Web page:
Introduction: Emergency Tips for Surviving Almost Any Event
I love to see others create and share their skills, that's why I like Instructables so much. Until now, I have been pretty complacent to check out others project and be astounded by the range of subjects featured here.
Having served my country as a Combat Medic, one of my duties was to teach first aid classes to fellow soldiers. While this might not qualify me as an expert, I do feel, as though, I can tailor this Instructable to addressing civilian emergency concerns.
There are many resources to specifically address Prepping, Surviving and more in depth explanations of how to utilize medical equipment. With this in mind, I wanted to briefly address some of the main aspects to consider and will assume that those individuals who find this interesting will continue to expand their knowledge through research and training.
I have been pleasantly surprised to see Instructable for preparing 72 hour get home bags, individual first aid kits and bug out backpack; so I felt like I can avoid generating another packing list and also getting side-tracked with overly informative explanations on using Band-Aids.
My aim is to teach some guidelines for utilization of supplies, movement to objectives and ultimately survival. whether that means long term or short, depends on your skill, your resolve, and the circumstances.
Step 1: Get Smart, Read Books, Watch Videos and Meet People.
Before anything happens, train practically. Try to attend local groups that have a shared common interest, such as Meetup.com. You can also pay for various levels of medical training through local organizations such as the following:.
- First Aid classes can aid you in minor interventions and familiarize you with identifying and treating minor injuries.
- As you pursue further education, you might consider a EMT Basic Certification. This is a step up in training and prepares you for things that could happen and what you are able to do in a legal sense to assist others.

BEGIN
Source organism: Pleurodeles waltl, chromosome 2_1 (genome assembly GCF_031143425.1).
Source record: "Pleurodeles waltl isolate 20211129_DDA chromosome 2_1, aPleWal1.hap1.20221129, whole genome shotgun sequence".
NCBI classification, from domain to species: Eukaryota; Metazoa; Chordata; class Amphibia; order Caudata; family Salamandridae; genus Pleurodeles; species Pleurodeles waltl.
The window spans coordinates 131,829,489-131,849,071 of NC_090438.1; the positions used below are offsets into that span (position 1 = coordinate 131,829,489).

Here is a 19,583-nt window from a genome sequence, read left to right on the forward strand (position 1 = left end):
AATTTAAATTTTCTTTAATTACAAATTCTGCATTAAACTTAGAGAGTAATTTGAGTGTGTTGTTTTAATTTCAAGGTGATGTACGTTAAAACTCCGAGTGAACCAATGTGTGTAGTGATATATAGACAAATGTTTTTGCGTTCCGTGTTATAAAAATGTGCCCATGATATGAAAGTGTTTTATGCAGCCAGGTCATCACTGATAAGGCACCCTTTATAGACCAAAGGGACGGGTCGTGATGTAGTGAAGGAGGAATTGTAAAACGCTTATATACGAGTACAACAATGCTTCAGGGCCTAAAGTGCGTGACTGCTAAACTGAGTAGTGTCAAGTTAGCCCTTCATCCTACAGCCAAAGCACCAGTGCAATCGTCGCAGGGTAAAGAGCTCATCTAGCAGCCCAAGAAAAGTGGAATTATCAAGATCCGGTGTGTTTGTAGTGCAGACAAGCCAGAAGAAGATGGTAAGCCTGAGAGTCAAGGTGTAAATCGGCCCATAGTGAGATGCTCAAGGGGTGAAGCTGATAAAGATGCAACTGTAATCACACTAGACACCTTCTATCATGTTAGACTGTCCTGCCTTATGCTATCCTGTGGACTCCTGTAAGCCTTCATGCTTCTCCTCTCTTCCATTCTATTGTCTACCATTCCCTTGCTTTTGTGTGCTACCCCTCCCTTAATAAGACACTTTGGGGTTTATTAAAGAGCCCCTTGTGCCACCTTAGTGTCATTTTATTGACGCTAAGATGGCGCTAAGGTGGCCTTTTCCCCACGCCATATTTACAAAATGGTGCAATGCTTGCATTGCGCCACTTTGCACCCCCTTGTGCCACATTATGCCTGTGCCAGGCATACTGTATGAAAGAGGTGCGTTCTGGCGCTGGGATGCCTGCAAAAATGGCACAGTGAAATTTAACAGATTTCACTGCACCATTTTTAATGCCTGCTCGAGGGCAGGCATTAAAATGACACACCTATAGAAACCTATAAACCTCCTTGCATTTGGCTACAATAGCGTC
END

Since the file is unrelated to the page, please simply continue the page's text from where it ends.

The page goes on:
- The Wilderness Emergency Medical Technician level, generally taken as a supplement to EMT-B level training, is a type of care that addresses incidents occurring in remote locations and is geared toward Splinting, Stabilizing victims in shock and caring for them until a trained medical provider arrives to transport them to a medical facility.
- Within the definitions of Medical technicians, the EMT-I (intermediate)/EMT 85/EMT 95 or AEMT designations vary from state to state and consequently, the treatments an individual is able to legally administer varies widely.
- Paramedics have a multitude of skills including Advanced life support, Airway management, splinting and medication administration. There is a list of additional skills a paramedic is expected to know.
- In the military, Combat Medics in the Army are trained to the level of EMT paramedics, while the Navy/Marine Corpsman are equivalent to Physicians Assistants
The list continues to nurses, Physician Assistants and ultimately Doctors and Surgeons.
The truth of the matter is Your Training and reactions will help you when faced with limited access to equipment. If you take training from these individuals, it can only serve to improve your chance of survival.
Unfortunately, books are limited by bulk and can only do so much. eBooks are limited to the battery life of the device its stored on. With that in mind, it would behoove the reader to convert what they read and what they have been taught into Muscle memory, reaction to a developing situation could mean the all the difference.
Step 2: Gain Training and Dont Rest on Your Laurels
If you have been trained previously, it is important to remember that first aid is a perishable skill and if you don't train regularly, then you will find it harder to retain muscle memory for quick reactions. When sufficient training is not available, find the least complicated information possible.